The Gwangju uprising as it is now called was a series of armed rebellions throughout the province of Gwangju but mainly in the capital city of its namesake. In this city, the establishment of an independent commune was underway following the original retreat of security forces. The next morning two new brigades of the Korean army were sent into Gwangju. They faced a massive wall of protestors armed and ready to battle. Their calvary of choice being the bus drivers and taxi drivers who had witnessed one too many friends die and charged car after car full speed into the brigades. Women were also key to the protests as they made up most factory workers and organized their crews. There are legends of prostitutes using their knowledge of the back streets of the city to help armed workers ambush security forces.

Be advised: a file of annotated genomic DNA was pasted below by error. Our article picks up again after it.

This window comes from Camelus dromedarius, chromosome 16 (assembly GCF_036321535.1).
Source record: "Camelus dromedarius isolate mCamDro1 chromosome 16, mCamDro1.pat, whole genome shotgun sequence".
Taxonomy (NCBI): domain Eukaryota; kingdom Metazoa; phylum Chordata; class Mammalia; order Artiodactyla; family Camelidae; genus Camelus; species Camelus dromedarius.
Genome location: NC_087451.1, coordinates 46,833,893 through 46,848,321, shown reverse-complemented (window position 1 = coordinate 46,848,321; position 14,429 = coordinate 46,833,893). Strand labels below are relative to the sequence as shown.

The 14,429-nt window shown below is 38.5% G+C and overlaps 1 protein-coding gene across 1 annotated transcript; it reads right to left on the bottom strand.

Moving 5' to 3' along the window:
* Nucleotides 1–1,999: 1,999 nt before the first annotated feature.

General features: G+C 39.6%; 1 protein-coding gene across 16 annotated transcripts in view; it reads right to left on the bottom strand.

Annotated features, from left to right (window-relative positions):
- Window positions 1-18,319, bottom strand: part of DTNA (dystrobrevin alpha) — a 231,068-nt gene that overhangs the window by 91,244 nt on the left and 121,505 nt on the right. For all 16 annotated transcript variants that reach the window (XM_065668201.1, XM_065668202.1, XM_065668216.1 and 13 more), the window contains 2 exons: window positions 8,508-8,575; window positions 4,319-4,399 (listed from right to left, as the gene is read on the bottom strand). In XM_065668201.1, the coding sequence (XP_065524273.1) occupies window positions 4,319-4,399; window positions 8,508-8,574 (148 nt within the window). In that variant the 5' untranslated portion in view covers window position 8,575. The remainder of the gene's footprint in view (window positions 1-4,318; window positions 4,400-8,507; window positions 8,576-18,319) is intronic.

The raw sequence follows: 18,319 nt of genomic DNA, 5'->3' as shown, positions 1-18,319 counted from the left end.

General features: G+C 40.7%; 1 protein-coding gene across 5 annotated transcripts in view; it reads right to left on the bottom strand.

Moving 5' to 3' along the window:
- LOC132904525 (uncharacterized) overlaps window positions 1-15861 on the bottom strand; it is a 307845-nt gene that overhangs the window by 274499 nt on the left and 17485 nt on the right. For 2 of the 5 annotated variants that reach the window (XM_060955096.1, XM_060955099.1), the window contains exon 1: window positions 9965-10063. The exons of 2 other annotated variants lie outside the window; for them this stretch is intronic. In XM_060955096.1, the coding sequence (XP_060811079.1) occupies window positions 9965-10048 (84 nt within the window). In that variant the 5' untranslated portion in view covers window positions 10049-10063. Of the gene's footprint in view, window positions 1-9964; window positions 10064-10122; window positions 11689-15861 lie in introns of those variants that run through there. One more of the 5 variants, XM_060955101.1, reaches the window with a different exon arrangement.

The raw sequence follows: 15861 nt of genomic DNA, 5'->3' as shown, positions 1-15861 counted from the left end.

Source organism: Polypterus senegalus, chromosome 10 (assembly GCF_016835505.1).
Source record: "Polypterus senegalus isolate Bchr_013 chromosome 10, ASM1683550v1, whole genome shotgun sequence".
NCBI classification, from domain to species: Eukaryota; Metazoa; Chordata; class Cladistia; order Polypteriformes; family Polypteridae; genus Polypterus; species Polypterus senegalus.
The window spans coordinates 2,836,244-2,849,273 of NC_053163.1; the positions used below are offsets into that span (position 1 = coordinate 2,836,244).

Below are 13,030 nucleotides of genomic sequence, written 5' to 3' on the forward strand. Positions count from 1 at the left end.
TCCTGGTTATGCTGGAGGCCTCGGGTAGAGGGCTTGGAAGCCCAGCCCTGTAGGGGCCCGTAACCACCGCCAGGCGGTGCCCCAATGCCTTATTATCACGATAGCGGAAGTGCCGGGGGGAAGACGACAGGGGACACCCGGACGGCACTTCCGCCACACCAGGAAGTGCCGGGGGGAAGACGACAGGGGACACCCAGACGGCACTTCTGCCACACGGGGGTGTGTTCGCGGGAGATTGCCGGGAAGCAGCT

After the military brigades failed to take back the city center, the army began to use their cache of American attack helicopters and flamethrowers gained from their war in Vietnam to fight back the protestors. The interlude between presidents made the United States nervous and a series of diplomatic cables declassified in 2019 show the United States support of the Korean army’s actions to maintain the security of the state. A US aircraft carrier was permanently stationed right off the coast of Gwangju, and they monitored the situation closely. Korean security forces were ready to use the utmost violence to stop these normal people, but the normal people had transcended any regard for what was known as normality in South Korea.